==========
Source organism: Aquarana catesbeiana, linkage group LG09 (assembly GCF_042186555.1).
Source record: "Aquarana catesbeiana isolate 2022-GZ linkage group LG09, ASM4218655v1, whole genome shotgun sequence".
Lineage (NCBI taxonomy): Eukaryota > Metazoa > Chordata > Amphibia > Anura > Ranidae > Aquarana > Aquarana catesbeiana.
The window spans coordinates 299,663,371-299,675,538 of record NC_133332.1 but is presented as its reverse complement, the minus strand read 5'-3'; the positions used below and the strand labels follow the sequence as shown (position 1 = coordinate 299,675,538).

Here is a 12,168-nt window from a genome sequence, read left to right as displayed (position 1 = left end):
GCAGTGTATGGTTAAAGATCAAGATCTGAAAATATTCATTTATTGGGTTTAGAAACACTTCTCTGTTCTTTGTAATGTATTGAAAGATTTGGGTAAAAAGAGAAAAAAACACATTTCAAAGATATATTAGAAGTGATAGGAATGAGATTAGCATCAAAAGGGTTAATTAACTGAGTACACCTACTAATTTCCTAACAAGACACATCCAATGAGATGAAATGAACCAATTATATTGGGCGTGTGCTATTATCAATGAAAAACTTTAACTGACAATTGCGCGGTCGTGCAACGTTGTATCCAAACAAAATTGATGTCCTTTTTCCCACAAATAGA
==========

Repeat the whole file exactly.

Source organism: Aquarana catesbeiana, linkage group LG09 (assembly GCF_042186555.1).
Source record: "Aquarana catesbeiana isolate 2022-GZ linkage group LG09, ASM4218655v1, whole genome shotgun sequence".
Lineage (NCBI taxonomy): Eukaryota > Metazoa > Chordata > Amphibia > Anura > Ranidae > Aquarana > Aquarana catesbeiana.
The window spans coordinates 299,663,371-299,675,538 of record NC_133332.1 but is presented as its reverse complement, the minus strand read 5'-3'; the positions used below and the strand labels follow the sequence as shown (position 1 = coordinate 299,675,538).

Here is a 12,168-nt window from a genome sequence, read left to right as displayed (position 1 = left end):
GCAGTGTATGGTTAAAGATCAAGATCTGAAAATATTCATTTATTGGGTTTAGAAACACTTCTCTGTTCTTTGTAATGTATTGAAAGATTTGGGTAAAAAGAGAAAAAAACACATTTCAAAGATATATTAGAAGTGATAGGAATGAGATTAGCATCAAAAGGGTTAATTAACTGAGTACACCTACTAATTTCCTAACAAGACACATCCAATGAGATGAAATGAACCAATTATATTGGGCGTGTGCTATTATCAATGAAAAACTTTAACTGACAATTGCGCGGTCGTGCAACGTTGTATCCAAACAAAATTGATGTCCTTTTTCCCACAAATAGA